Why do R-wing Xians hate gays?

Discussion in 'Belief and Spirituality' started by Amergin, Aug 6, 2010.

  1. Amergin

    Amergin New Member

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    I am a heterosexual married man (to the same woman for 40 years.) I notice a paradox in the views people have on gay marriage.

    Since I never considered having sex with another man, I never understood those men who did so. However, it was no problem for me. I am secure in my gender identity and gender choice of a woman to love and have my children.

    As a high school lad, I remember lads using queer or poofter as an insult to someone who seemed lacking in athletic skill, or someone who seemed a "sissy."

    In College, I met some gay students. It was widely known but they never discussed it with me. We all ate at the cafeteria, argued sports and religion but all of us who are straight avoided the gender orientation topic out of proper manners. I never felt them to be a threat. I never believed that homosexuality was contagious (only morons would think that.)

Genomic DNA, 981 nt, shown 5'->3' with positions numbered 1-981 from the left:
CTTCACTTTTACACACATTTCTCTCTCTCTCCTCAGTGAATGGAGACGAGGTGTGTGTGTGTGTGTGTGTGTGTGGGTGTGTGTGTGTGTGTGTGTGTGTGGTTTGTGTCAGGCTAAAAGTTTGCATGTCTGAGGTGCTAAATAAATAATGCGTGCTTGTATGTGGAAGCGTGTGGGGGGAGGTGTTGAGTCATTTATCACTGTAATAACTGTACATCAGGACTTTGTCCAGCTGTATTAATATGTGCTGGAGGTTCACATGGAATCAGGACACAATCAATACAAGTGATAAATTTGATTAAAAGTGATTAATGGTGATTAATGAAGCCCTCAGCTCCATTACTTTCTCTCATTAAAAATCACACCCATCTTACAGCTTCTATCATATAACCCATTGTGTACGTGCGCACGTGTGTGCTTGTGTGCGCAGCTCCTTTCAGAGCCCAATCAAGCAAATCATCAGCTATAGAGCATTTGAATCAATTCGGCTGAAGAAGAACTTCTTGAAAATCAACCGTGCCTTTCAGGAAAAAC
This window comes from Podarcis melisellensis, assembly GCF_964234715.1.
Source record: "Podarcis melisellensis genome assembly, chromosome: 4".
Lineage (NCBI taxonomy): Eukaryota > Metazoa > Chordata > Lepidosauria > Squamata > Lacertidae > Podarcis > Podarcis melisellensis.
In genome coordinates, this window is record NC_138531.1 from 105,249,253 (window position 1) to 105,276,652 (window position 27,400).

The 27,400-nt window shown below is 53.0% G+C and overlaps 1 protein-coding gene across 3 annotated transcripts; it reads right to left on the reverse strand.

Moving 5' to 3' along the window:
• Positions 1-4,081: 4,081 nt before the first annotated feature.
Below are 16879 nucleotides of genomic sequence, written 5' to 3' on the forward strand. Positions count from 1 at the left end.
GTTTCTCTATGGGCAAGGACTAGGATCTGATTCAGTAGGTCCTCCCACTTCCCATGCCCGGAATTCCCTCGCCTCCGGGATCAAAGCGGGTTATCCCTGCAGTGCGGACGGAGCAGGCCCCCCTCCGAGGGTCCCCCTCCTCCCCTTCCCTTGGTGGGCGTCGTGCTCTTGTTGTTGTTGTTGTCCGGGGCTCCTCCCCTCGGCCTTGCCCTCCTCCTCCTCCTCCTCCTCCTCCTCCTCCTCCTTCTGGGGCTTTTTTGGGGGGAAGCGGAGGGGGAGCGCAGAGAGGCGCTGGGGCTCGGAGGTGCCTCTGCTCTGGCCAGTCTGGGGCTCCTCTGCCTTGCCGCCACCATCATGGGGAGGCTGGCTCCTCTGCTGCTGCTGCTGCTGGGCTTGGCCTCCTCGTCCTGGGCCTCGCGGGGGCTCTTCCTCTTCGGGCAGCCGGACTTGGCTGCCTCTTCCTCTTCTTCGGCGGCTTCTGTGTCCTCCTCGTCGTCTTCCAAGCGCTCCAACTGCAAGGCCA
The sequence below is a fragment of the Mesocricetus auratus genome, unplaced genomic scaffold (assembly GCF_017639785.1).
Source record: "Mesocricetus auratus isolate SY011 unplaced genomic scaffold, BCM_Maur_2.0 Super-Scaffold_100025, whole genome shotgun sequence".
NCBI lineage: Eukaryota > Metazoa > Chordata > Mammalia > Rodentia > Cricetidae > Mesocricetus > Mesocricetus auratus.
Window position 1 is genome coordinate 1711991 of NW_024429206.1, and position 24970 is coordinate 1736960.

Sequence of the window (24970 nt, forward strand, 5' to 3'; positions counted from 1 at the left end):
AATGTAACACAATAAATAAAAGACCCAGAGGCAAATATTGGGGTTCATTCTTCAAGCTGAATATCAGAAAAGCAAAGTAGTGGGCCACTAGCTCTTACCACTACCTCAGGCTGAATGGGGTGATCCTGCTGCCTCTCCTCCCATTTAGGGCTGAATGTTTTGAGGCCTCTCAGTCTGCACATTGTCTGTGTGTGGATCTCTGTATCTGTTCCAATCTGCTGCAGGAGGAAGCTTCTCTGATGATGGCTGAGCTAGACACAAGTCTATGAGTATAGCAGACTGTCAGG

The loudest homophobes (anti-homosexuals) are Christians, and almost always Fundamentalists, Ultrafundamentalists, Evangelicals, and conservative Catholics. Why is that?

    They say that homosexuality spreads by social and personality contact. That is obvious bollocks. They say that homosexual marriage is a threat to your marriage and to my marriage. It is incredible.

    An Atlanta study showed that real heterosexuals showed attraction to male-female sex and oddly to lesbian sex. Men living a heterosexual life style but expressive of homophobia were proven to be suppressing and repressing inner homosexual desires for the same sex. We now know through hundreds of neuroscience studies that all of our desires, thoughts, emotions, reason, memory, language, and moral compass are based on specific brain networks. There is a gender identification network closely overlapping gender selection (for sex) programme. No body chooses a gay lifestyle unless his brain is wired that way. It cannot be transmitted

    Today we see the homosexual scandals in the Catholic priesthood, fundamentalist and ultrafundamentalist preachers, and Pentecostals.

    Why is homophobia so rare in those who are religiously nominal, indifferent, non-religious, or members of liberal religious sects?

    What is the connection between homophobia - repressed homosexuality, and hatred of homosexuals?

    Gay marriage does not threaten my marriage in the least. I have nothing to fear if two blokes marry.

    But the Christian Fundamentalist homophobe is struggling with desires which are strong but forbidden by Fundamentalist dogma. If he gives in to his desires he faces eternity in a burning hell. That surely makes me wonder about the writers of the Bible.